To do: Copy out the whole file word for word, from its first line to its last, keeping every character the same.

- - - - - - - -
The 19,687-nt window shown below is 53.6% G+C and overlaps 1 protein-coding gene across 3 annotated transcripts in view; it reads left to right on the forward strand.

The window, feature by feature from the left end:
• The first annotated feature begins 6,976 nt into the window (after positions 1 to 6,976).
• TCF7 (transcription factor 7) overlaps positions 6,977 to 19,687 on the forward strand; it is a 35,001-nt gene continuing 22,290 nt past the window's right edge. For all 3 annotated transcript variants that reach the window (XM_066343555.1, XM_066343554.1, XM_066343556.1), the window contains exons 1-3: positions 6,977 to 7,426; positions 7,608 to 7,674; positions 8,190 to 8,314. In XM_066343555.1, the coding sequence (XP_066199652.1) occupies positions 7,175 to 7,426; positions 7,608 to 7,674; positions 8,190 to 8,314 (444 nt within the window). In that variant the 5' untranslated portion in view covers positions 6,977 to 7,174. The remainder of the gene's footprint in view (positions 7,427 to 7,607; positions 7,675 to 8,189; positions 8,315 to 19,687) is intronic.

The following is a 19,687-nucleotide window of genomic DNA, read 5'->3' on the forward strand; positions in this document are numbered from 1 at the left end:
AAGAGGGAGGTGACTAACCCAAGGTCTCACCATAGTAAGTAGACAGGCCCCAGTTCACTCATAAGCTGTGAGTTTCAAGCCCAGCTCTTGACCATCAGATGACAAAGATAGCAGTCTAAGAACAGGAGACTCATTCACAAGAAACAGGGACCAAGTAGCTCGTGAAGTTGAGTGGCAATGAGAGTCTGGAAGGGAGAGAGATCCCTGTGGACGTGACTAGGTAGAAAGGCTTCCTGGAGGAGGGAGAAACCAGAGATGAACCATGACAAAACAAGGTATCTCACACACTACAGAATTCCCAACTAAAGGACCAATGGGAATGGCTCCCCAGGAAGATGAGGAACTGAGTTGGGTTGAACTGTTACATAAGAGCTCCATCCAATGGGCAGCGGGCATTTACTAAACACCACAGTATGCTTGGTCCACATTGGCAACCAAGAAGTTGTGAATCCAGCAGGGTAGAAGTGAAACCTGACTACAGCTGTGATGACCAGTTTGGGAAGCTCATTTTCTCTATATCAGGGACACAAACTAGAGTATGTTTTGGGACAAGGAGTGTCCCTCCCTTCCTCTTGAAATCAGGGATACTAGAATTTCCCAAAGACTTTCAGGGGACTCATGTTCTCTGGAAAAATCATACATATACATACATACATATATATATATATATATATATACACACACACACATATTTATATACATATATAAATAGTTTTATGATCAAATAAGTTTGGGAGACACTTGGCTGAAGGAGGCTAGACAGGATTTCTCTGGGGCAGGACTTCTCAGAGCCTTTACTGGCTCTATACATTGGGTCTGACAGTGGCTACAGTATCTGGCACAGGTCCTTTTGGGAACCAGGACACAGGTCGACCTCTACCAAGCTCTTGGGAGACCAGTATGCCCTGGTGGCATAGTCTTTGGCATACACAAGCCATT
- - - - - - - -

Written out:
The 19,687-nt window shown below is 53.6% G+C and overlaps 1 protein-coding gene across 3 annotated transcripts in view; it reads left to right on the forward strand.

The window, feature by feature from the left end:
• The first annotated feature begins 6,976 nt into the window (after positions 1 to 6,976).
• TCF7 (transcription factor 7) overlaps positions 6,977 to 19,687 on the forward strand; it is a 35,001-nt gene continuing 22,290 nt past the window's right edge. For all 3 annotated transcript variants that reach the window (XM_066343555.1, XM_066343554.1, XM_066343556.1), the window contains exons 1-3: positions 6,977 to 7,426; positions 7,608 to 7,674; positions 8,190 to 8,314. In XM_066343555.1, the coding sequence (XP_066199652.1) occupies positions 7,175 to 7,426; positions 7,608 to 7,674; positions 8,190 to 8,314 (444 nt within the window). In that variant the 5' untranslated portion in view covers positions 6,977 to 7,174. The remainder of the gene's footprint in view (positions 7,427 to 7,607; positions 7,675 to 8,189; positions 8,315 to 19,687) is intronic.

The following is a 19,687-nucleotide window of genomic DNA, read 5'->3' on the forward strand; positions in this document are numbered from 1 at the left end:
AAGAGGGAGGTGACTAACCCAAGGTCTCACCATAGTAAGTAGACAGGCCCCAGTTCACTCATAAGCTGTGAGTTTCAAGCCCAGCTCTTGACCATCAGATGACAAAGATAGCAGTCTAAGAACAGGAGACTCATTCACAAGAAACAGGGACCAAGTAGCTCGTGAAGTTGAGTGGCAATGAGAGTCTGGAAGGGAGAGAGATCCCTGTGGACGTGACTAGGTAGAAAGGCTTCCTGGAGGAGGGAGAAACCAGAGATGAACCATGACAAAACAAGGTATCTCACACACTACAGAATTCCCAACTAAAGGACCAATGGGAATGGCTCCCCAGGAAGATGAGGAACTGAGTTGGGTTGAACTGTTACATAAGAGCTCCATCCAATGGGCAGCGGGCATTTACTAAACACCACAGTATGCTTGGTCCACATTGGCAACCAAGAAGTTGTGAATCCAGCAGGGTAGAAGTGAAACCTGACTACAGCTGTGATGACCAGTTTGGGAAGCTCATTTTCTCTATATCAGGGACACAAACTAGAGTATGTTTTGGGACAAGGAGTGTCCCTCCCTTCCTCTTGAAATCAGGGATACTAGAATTTCCCAAAGACTTTCAGGGGACTCATGTTCTCTGGAAAAATCATACATATACATACATACATATATATATATATATATATATACACACACACACATATTTATATACATATATAAATAGTTTTATGATCAAATAAGTTTGGGAGACACTTGGCTGAAGGAGGCTAGACAGGATTTCTCTGGGGCAGGACTTCTCAGAGCCTTTACTGGCTCTATACATTGGGTCTGACAGTGGCTACAGTATCTGGCACAGGTCCTTTTGGGAACCAGGACACAGGTCGACCTCTACCAAGCTCTTGGGAGACCAGTATGCCCTGGTGGCATAGTCTTTGGCATACACAAGCCATT